The NASCAR Sprint Cup Series moves to one of the racing venues that helped make the sport famous: the Darlington Raceway. With the annual race at the track too tough to tame, comes a lot of personal memories.
After a life time of service in the United States Air Force, my dad moved our family to Darlington. He soon became a member of the Darlington Rescue Squad and that meant working in the large Red Cross tents during NASCAR weekends. My job during those weekends was to pass out aspirin and Dixie Cups filled with water to race fans who had too much fun while staying in the Darlington infield. Needless to say, it kept me busy.
My reflections centered around this famous speedway often emerge whenever I hear the name Darlington. That feeling was enhanced back on April 11th when I learned that NASCAR pioneer Joe Weatherly had been selected as a nominee for the 2013 class of the NASCAR Hall Of Fame.
Weatherly's nomination is well deserved. The Norfolk-Virginia driver began his racing career on motorcycles where, in a period of 1946 to 1950, he won three national AMA titles. Later saying "I like to have something between my head and the ground when I crash," Weatherly made the move to race cars in 1950. He won consecutive championships, in 1952 and 1953, in NASCAR's Modified Series. In 1956, Weatherly joined what is now the NASCAR Sprint Cup Series and won championships in 1962 and 1963 with Hall Of Fame team owner Bud Moore. Tragically, we lost Joe Weatherly following a racing accident, in January of 1964, at the Riverside Raceway in California.
While Weatherly was known as being a fierce competitor on the race track, he was also known for being a genuine, larger than life, character off of the track. He was someone who never hesitated to assume the role of being the life of the party. His ability to pull of practical jokes on fellow drivers, NASCAR officials and the fans was legendary and it earned him the title "Clown Prince Of Stock Car Racing."
I would know all about Weatherly's practical jokes because I became one of his victims when I was a youngster.
It was the spring of 1958 and I was all of seven years old. Dad was still in the Air Force and stationed at Shaw Air Force Base-South Carolina the site of my birthplace and a major part of my raising. One morning at school I was summoned to the office where I found Dad waiting for me. He and the principal shook hands and we left the building. I was assured that everything was fine and we were going to play hooky that day.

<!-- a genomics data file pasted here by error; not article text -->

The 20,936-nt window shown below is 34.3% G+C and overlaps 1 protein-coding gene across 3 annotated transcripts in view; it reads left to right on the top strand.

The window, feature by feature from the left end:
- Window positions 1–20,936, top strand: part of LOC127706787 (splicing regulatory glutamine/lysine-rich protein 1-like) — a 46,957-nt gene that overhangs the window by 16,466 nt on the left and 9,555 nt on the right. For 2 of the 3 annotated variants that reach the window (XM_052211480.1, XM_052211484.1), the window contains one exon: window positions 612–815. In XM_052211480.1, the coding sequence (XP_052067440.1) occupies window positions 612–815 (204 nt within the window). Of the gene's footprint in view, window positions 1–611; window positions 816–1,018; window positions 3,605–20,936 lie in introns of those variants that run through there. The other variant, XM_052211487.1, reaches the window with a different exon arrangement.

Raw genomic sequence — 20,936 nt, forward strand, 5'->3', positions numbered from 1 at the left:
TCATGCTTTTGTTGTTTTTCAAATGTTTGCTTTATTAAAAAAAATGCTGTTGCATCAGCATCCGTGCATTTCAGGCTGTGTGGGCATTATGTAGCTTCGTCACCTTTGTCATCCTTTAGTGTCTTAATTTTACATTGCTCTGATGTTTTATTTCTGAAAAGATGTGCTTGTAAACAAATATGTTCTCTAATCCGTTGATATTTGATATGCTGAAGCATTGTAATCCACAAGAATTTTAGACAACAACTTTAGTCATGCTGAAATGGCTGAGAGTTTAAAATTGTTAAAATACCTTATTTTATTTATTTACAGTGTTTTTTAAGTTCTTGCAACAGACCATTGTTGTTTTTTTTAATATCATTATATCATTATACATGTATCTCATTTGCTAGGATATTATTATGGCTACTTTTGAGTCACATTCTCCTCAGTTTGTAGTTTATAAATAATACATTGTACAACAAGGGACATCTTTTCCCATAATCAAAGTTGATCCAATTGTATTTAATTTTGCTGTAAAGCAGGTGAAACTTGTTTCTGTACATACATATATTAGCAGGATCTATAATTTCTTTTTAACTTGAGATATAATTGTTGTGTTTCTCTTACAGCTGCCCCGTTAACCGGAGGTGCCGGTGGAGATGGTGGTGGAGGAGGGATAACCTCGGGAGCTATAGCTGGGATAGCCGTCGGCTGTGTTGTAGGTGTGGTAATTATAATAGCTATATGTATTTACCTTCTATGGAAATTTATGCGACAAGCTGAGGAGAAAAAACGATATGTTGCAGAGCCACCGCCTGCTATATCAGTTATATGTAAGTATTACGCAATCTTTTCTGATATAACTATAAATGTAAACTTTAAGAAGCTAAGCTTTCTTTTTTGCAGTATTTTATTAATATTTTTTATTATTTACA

A little over an hour later we arrived at Darlington Raceway where I was delighted to discover that Goodyear was conducting a tire test that day. I was thrilled to discover that Joe Weatherly, the driver of the #12 Holman Moody Ford Thunderbird, was on hand for the test.
After being introduced to him, Weatherly asked me if I had ever seen a mongoose. He claimed he had a pet mongoose that travelled with him and offered to show it to me.
I think you already know what happened next. The animal's cage was actually a spring loaded wooden box, with a foot pedal that propelled a furry stuffed animal into the face of Weatherly's victims. Everyone standing on the Darlington pit road that day knew it except for one person; that, of course, would be me.
Weatherly placed the wooden box on pit road and, in a very low voice, informed that a mongoose is a creature of the night that often slept a lot during the day. He suggested that I get really close to the box so I could see the animal. After placing myself a matter of inches away from the mesh screen, the foot pedal was tripped, a furry stuffed animal flew towards my face and I jumped backwards while screeching a rebel yell that would have made any son of the south proud. Next came a loud thud as the back of my front landed hard on the asphalt of the Darlington pit road.
Weatherly's face turned beet red due to his laughter. My reward, for providing him with such a high level of entertainment, was an autographed 8×10 photo that proclaimed me as the "#1 racing fan."
This story is just one of literally thousands of memories of Darlington I've kept with me all of these years. They are members of quality time spent with my Dad and the memories of a NASCAR fan based family who eagerly looked forward to each racing weekend at this race track. They are the long term memories of a middle aged racing fan and, next weekend when I sitting in my southern California home watching the race, I'll be reliving those memories.